Seva Updates for Singapore
The youth of Singapore have been very active in reaching out to the masses of the community in various ways. Every month the youth get together to engage in Seva as well as Satsang in accordance with Swami’s guidance and messages.
Project Home Meals
There are nearly one million low-wage migrant workers in Singapore. They make up about twenty per cent of the total population and are mostly employed in construction, shipyards, sanitation services, manufacturing and domestic work. Transient Workers Count Too (TWC2), a non-profit organisation, is dedicated to assisting these low-wage migrant workers when they are in difficulty. Migrant workers on work permits contribute immensely to Singapore society and the economy, yet they often suffer unconscionable exploitation. Swami’s message of ‘Serving Humanity’ became the guiding light and a community of like-minded individuals was quickly formed. Today, with 20–30 chefs and five to six drivers, 300 home cooked food packs are delivered every Sunday to the migrant workers.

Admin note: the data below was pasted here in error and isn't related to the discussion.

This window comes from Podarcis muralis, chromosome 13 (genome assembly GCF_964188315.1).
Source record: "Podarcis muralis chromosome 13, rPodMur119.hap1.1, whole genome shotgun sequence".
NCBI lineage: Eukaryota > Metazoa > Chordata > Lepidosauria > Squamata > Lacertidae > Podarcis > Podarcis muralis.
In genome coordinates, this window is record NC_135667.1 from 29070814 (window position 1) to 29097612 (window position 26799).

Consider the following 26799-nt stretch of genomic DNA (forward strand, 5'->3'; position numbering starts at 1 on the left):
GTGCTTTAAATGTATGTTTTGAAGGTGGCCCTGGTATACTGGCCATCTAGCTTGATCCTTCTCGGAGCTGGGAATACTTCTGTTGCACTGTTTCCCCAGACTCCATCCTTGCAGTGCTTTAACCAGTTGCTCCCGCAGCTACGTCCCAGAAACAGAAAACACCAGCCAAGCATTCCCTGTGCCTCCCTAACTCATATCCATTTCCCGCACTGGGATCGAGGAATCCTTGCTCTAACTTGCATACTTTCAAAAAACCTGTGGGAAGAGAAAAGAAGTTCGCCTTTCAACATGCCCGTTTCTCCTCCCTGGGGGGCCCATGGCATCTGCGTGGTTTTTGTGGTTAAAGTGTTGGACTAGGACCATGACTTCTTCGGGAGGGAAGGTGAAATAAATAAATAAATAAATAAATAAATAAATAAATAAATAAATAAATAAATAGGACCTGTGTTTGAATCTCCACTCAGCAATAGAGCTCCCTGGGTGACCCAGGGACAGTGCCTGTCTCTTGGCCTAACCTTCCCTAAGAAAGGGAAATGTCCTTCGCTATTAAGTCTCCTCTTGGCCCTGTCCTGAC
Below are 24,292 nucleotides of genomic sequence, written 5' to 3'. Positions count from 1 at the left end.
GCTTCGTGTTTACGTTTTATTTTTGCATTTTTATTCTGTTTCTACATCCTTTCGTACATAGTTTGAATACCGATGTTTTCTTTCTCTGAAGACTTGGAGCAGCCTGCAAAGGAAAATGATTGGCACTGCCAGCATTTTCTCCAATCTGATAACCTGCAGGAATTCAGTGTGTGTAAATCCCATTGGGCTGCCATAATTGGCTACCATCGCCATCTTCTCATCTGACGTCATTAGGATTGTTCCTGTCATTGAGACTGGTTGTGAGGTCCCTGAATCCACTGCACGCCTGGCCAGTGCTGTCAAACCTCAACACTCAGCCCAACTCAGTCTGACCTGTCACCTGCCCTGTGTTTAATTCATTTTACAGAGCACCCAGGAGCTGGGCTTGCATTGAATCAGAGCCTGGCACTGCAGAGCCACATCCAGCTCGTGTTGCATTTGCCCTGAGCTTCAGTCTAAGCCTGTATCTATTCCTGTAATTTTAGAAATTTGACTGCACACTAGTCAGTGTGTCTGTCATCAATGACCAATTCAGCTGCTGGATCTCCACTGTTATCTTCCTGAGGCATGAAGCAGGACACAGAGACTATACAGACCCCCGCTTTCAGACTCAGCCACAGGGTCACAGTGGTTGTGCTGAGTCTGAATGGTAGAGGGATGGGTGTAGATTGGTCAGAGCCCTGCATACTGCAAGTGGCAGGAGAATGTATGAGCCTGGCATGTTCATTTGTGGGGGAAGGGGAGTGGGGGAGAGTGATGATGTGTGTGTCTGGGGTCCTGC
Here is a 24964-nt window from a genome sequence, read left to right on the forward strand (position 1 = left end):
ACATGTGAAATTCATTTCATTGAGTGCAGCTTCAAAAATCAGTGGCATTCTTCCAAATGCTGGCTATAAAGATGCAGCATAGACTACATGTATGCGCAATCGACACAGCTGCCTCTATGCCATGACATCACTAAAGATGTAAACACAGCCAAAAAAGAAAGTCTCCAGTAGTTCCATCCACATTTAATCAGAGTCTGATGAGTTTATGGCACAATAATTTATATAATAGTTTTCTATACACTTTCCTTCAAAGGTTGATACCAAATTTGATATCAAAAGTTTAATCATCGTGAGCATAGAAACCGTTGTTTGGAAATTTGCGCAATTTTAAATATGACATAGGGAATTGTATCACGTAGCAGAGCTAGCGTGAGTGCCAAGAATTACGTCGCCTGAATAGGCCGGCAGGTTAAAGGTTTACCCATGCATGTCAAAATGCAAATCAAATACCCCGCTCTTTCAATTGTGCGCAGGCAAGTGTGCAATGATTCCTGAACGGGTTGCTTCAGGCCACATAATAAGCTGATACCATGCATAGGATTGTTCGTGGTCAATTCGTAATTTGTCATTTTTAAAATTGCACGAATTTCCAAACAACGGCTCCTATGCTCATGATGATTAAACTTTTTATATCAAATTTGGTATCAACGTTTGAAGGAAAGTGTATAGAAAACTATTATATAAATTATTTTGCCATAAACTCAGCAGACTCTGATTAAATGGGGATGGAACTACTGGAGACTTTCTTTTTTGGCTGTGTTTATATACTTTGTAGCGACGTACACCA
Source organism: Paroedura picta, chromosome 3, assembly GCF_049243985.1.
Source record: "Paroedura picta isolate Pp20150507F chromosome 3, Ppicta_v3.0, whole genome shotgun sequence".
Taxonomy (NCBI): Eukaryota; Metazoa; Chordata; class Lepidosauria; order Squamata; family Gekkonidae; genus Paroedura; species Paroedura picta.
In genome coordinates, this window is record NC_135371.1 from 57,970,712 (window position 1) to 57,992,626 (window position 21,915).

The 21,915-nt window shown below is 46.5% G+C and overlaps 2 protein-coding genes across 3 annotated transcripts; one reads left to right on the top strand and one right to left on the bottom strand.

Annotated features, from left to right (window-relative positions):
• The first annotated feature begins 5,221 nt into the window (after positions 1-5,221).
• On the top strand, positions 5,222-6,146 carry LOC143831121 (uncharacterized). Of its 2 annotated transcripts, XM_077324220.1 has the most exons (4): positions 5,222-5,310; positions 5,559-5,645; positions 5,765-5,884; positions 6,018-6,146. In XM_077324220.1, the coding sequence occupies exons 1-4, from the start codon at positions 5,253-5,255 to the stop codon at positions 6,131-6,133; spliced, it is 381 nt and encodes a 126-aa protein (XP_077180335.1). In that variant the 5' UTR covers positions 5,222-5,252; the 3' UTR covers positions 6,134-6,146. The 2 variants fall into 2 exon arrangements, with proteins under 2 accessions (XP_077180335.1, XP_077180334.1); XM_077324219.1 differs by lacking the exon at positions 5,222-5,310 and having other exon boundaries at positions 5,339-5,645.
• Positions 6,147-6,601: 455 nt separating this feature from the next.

This is a home rebuilding project organised monthly by Habitat for Humanity, a non-profit Christian housing organisation, with a mission to eliminate poverty housing worldwide by building simple, decent houses with the help of the homeowner families themselves and volunteers. Project Homework takes place in Singapore and aims to improve the living conditions of the elderly and friends in the community with physical disabilities. In particular, their living spaces often lack safety and sanitation. The youths had the opportunity to help with cleaning up the elderly homes they were assigned to and painting specific areas of the apartments that had undergone rust or decay over the years.
Project Meals with Love
As a starting base, the Singapore youth decided to start a Meals on Wheels initiative. The programme run jointly with Swami Home, an elder care facility, distributes cooked meals to approximately 180 needy elderly residents in the area every alternate Sunday. Besides delivering food, the youth are also encouraged to interact with the elderly recipients and lend them a listening ear.
Nanthini Pillay, a youth volunteer, says that while many of these elderly residents may be staying with their families, they don’t have anyone to talk to. “The Seva is not so much about the food, but about the way you talk to them and love you give them.”